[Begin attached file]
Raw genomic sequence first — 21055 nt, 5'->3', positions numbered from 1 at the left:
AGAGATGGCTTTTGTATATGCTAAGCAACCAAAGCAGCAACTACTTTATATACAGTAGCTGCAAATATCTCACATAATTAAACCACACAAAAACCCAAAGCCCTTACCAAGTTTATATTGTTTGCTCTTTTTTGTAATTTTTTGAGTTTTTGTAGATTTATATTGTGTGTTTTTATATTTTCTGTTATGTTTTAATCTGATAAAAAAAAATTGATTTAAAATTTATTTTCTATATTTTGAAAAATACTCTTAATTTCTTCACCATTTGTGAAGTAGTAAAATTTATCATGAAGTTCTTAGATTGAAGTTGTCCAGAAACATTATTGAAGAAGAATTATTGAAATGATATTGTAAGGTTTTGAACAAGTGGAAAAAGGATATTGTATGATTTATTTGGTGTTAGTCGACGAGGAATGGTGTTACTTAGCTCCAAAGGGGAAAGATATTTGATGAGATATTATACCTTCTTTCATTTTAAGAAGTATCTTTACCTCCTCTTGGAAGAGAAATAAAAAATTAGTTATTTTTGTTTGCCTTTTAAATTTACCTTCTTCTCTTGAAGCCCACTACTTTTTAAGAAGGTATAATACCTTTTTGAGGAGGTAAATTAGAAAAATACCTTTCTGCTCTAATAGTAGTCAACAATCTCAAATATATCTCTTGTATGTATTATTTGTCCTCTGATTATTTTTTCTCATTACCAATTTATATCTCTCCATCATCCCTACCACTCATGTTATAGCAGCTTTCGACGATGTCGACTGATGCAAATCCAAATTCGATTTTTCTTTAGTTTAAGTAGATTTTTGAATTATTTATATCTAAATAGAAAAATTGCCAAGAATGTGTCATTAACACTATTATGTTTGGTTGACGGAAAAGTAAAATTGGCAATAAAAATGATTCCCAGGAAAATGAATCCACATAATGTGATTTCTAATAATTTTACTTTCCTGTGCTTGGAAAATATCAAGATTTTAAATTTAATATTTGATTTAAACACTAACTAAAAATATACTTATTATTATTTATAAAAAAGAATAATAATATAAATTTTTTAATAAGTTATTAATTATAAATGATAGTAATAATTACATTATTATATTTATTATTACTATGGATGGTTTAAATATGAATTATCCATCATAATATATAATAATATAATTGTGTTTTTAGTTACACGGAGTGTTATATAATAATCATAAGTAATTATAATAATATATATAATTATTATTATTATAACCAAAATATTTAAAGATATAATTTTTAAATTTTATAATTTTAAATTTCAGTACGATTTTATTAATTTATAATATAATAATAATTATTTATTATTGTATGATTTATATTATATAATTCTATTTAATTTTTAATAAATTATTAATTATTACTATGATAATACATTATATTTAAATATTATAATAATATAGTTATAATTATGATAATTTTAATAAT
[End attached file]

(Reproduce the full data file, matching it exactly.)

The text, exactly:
Raw genomic sequence first — 21055 nt, 5'->3', positions numbered from 1 at the left:
AGAGATGGCTTTTGTATATGCTAAGCAACCAAAGCAGCAACTACTTTATATACAGTAGCTGCAAATATCTCACATAATTAAACCACACAAAAACCCAAAGCCCTTACCAAGTTTATATTGTTTGCTCTTTTTTGTAATTTTTTGAGTTTTTGTAGATTTATATTGTGTGTTTTTATATTTTCTGTTATGTTTTAATCTGATAAAAAAAAATTGATTTAAAATTTATTTTCTATATTTTGAAAAATACTCTTAATTTCTTCACCATTTGTGAAGTAGTAAAATTTATCATGAAGTTCTTAGATTGAAGTTGTCCAGAAACATTATTGAAGAAGAATTATTGAAATGATATTGTAAGGTTTTGAACAAGTGGAAAAAGGATATTGTATGATTTATTTGGTGTTAGTCGACGAGGAATGGTGTTACTTAGCTCCAAAGGGGAAAGATATTTGATGAGATATTATACCTTCTTTCATTTTAAGAAGTATCTTTACCTCCTCTTGGAAGAGAAATAAAAAATTAGTTATTTTTGTTTGCCTTTTAAATTTACCTTCTTCTCTTGAAGCCCACTACTTTTTAAGAAGGTATAATACCTTTTTGAGGAGGTAAATTAGAAAAATACCTTTCTGCTCTAATAGTAGTCAACAATCTCAAATATATCTCTTGTATGTATTATTTGTCCTCTGATTATTTTTTCTCATTACCAATTTATATCTCTCCATCATCCCTACCACTCATGTTATAGCAGCTTTCGACGATGTCGACTGATGCAAATCCAAATTCGATTTTTCTTTAGTTTAAGTAGATTTTTGAATTATTTATATCTAAATAGAAAAATTGCCAAGAATGTGTCATTAACACTATTATGTTTGGTTGACGGAAAAGTAAAATTGGCAATAAAAATGATTCCCAGGAAAATGAATCCACATAATGTGATTTCTAATAATTTTACTTTCCTGTGCTTGGAAAATATCAAGATTTTAAATTTAATATTTGATTTAAACACTAACTAAAAATATACTTATTATTATTTATAAAAAAGAATAATAATATAAATTTTTTAATAAGTTATTAATTATAAATGATAGTAATAATTACATTATTATATTTATTATTACTATGGATGGTTTAAATATGAATTATCCATCATAATATATAATAATATAATTGTGTTTTTAGTTACACGGAGTGTTATATAATAATCATAAGTAATTATAATAATATATATAATTATTATTATTATAACCAAAATATTTAAAGATATAATTTTTAAATTTTATAATTTTAAATTTCAGTACGATTTTATTAATTTATAATATAATAATAATTATTTATTATTGTATGATTTATATTATATAATTCTATTTAATTTTTAATAAATTATTAATTATTACTATGATAATACATTATATTTAAATATTATAATAATATAGTTATAATTATGATAATTTTAATAAT